Wednesday, March 17, 2010

Is Success Possible When Your Business is Completely Virtual?

The other day I was talking with a fellow copywriter about how she approaches networking, client projects and marketing in general. She lives in Santa Barbara and regularly makes an hour and a half commute to meet with clients and attend networking events. She mentioned that a writer friend on the East Coast conducts all business by email which is why my West Coast writer friend thinks her business is struggling.

But I don’t necessarily agree. I’m going to piggyback a bit off Lori Widmer’s post where she asks whether or not in-person client meetings are really necessary. While the West Coast copywriter says that in-person meetings and local networking events have been keys to her success, I have also encountered other copywriters/freelance writers operating strictly online who are doing pretty well for themselves.

For instance, Devon Ellington has stated that she only deals with clients by email because all instructions and expectations are clear and in writing. And when James Chartrand of Men with Pens revealed she was in fact a female, she stated that she was able to keep her identity a secret because she only conducted business by email and never spoke with clients by phone.

I do find that phone calls can become time sucks if you don’t remain in control of the conversation, but there are times I feel the need to speak directly with a client to get clarification. Some clients don’t communicate well in writing which is the reason they need a writer. I schedule all phone calls in advance.

Meeting clients in person when nothing solid is in the works just doesn’t work for me right now since I take care of a three year old all day. But if the offer is tempting enough, and the prospect is willing to pay me for the consultation, I won’t say no. I can find a sitter. Thankfully the Internet gives writers more options to set up a business model that meets specific, individual needs.


dava stewart said...

When I first started writing for $$$, I planned to call companies on the west coast after getting home from my "regular" job in the eastern time zone. I couldn't get any traction at all.

Lately, I've ben working with local small businesses, and it's going much, much better. And, your friend is right - most of them don't communicate very well in writing. I was half afraid to meet one lady after a few email exchanges because she seemed so short and terse. She just finds it easier to talk than to write.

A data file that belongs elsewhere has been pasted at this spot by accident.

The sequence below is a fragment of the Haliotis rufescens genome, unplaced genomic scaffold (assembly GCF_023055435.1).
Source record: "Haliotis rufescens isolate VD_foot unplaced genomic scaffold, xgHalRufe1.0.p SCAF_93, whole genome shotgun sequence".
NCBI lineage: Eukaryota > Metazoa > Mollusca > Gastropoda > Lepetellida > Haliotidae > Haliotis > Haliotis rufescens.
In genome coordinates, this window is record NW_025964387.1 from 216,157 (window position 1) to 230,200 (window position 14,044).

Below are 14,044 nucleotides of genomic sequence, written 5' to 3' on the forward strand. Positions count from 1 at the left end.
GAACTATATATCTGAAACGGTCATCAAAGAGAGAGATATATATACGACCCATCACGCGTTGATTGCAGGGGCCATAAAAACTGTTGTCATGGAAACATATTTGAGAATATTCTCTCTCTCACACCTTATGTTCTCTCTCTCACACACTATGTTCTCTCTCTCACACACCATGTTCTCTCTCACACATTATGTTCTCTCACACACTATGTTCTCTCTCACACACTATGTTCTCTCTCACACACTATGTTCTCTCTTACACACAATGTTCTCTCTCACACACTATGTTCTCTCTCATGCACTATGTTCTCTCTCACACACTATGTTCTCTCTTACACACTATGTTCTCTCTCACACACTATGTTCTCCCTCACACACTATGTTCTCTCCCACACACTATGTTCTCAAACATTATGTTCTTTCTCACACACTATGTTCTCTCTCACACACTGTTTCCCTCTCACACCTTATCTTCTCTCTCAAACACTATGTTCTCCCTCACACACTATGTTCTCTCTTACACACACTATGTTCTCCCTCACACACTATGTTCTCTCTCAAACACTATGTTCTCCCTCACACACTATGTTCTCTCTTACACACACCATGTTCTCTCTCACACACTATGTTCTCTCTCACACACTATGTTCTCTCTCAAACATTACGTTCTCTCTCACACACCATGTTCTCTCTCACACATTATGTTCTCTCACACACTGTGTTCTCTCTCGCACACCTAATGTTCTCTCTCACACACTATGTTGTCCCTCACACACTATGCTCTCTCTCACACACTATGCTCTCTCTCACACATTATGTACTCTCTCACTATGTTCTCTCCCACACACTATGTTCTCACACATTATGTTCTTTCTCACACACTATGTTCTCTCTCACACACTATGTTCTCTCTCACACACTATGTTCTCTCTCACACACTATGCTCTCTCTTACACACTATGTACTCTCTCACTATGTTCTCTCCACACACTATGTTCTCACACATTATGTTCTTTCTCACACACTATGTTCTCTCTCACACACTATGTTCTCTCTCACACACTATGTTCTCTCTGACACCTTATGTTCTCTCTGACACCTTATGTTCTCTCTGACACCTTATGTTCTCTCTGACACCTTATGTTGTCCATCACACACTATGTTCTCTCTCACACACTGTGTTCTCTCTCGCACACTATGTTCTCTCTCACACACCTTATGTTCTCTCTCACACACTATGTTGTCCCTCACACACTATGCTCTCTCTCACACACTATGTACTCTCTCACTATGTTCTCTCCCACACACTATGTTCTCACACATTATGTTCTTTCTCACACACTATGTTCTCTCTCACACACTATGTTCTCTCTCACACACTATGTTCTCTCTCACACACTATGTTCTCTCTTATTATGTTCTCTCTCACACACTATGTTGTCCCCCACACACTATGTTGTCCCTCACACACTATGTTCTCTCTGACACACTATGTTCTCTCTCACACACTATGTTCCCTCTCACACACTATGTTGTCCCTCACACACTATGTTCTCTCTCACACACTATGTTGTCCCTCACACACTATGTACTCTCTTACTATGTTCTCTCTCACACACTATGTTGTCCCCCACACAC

I guess it depends on a host of factors from your own personality to your niche (if you have one) to the personalities of your clients.

Thought provoking post. Thanks!

Kimberly Ben said...

I agree, Dava, I think it depends on many different factors nowadays.

I'm glad you're having local success.:)

Lori said...

Thanks for the link, Kim. :)

Dava has a point, but it can work both ways. I met with a client in Manhattan once. She was brusque in person, but in email later on she was a gem. I didn't realize she appreciated my work until she flat-out said so. Devon pointed out, I believe, that it's not an uncommon thing in New York - people are busy. They're brusque, not rude.

I can count on one finger the number of client meetings I've had in the past two years. 2008 was a fantastic year for my career, and while 2009 felt like a huge struggle, I was off my 2008 income by a mere $5K.

Client meetings, or lack thereof, are not the reason writers struggle. I think the West Coast writer is just better face-to-face.

Jenn Mattern said...

You definitely have to know your strengths. I'm trained in public speaking. It's a strong suit for me. But I still don't do face-to-face meetings. I don't invest the time in things that aren't necessary, and that's unnecessary in my work. I land almost all gigs through email. If that doesn't work, I pick up the phone -- I've never lost out on a gig when I've done a phone conference first. That's as far as it has to go for me... ever.

The biggest benefit is that it allows me to work with clients globally, even if we're on completely different schedules. It also allows me to streamline my client communication into email blocks which saves time and lets me work more productively.

However, not everyone can pitch themselves effectively or answer comfort / reassure / persuade clients effectively via email. Face to face might be better for them. In that case though, I have to admit I'd be curious why someone making a living as a writer can't market themselves via, well, writing. I just find that an interesting situation.

Kimberly Ben said...

@ Lori: Yes, I agree; I think that the west coast writer is much more comfortable dealing with others face-to-face. She likes attending in-person networking events and frequently does public speaking engagements about marketing.

@ Jenn, like you I prefer to deal with clients by email and phone (traffic in Atlanta has become a nightmare).

Knowing how to reach clients globally definitely increases opportunity. I also agree that some people are able to pitch themselves through email. This is true of the west coast writer. Although she's been working as a freelancer for over 10 years, she has asked me for query suggestions after finding out that's how I've found the majority of my clients. She just more comfortable communicating by phone and face-to-face I think.

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